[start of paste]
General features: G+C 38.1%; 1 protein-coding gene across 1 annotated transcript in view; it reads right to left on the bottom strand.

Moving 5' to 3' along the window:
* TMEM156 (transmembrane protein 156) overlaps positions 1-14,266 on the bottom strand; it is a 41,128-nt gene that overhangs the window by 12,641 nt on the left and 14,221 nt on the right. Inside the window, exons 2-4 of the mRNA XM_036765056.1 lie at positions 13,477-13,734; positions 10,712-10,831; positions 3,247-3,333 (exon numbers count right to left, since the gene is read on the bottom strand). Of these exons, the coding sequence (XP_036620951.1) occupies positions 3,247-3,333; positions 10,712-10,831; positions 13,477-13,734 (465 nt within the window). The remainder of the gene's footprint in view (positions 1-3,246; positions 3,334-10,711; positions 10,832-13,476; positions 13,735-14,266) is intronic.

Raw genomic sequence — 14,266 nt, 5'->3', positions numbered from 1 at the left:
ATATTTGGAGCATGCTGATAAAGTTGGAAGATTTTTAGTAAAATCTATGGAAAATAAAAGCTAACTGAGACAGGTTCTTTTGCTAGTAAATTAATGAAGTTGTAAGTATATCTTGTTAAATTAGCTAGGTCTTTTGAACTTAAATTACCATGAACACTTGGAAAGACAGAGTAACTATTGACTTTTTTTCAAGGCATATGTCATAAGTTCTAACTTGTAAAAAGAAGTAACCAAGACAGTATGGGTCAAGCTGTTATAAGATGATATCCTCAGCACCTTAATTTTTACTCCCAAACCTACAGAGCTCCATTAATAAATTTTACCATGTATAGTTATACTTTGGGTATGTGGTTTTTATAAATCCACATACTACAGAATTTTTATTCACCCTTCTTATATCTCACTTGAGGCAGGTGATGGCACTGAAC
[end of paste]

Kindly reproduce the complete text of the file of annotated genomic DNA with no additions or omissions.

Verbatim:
General features: G+C 38.1%; 1 protein-coding gene across 1 annotated transcript in view; it reads right to left on the bottom strand.

Moving 5' to 3' along the window:
* TMEM156 (transmembrane protein 156) overlaps positions 1-14,266 on the bottom strand; it is a 41,128-nt gene that overhangs the window by 12,641 nt on the left and 14,221 nt on the right. Inside the window, exons 2-4 of the mRNA XM_036765056.1 lie at positions 13,477-13,734; positions 10,712-10,831; positions 3,247-3,333 (exon numbers count right to left, since the gene is read on the bottom strand). Of these exons, the coding sequence (XP_036620951.1) occupies positions 3,247-3,333; positions 10,712-10,831; positions 13,477-13,734 (465 nt within the window). The remainder of the gene's footprint in view (positions 1-3,246; positions 3,334-10,711; positions 10,832-13,476; positions 13,735-14,266) is intronic.

Raw genomic sequence — 14,266 nt, 5'->3', positions numbered from 1 at the left:
ATATTTGGAGCATGCTGATAAAGTTGGAAGATTTTTAGTAAAATCTATGGAAAATAAAAGCTAACTGAGACAGGTTCTTTTGCTAGTAAATTAATGAAGTTGTAAGTATATCTTGTTAAATTAGCTAGGTCTTTTGAACTTAAATTACCATGAACACTTGGAAAGACAGAGTAACTATTGACTTTTTTTCAAGGCATATGTCATAAGTTCTAACTTGTAAAAAGAAGTAACCAAGACAGTATGGGTCAAGCTGTTATAAGATGATATCCTCAGCACCTTAATTTTTACTCCCAAACCTACAGAGCTCCATTAATAAATTTTACCATGTATAGTTATACTTTGGGTATGTGGTTTTTATAAATCCACATACTACAGAATTTTTATTCACCCTTCTTATATCTCACTTGAGGCAGGTGATGGCACTGAAC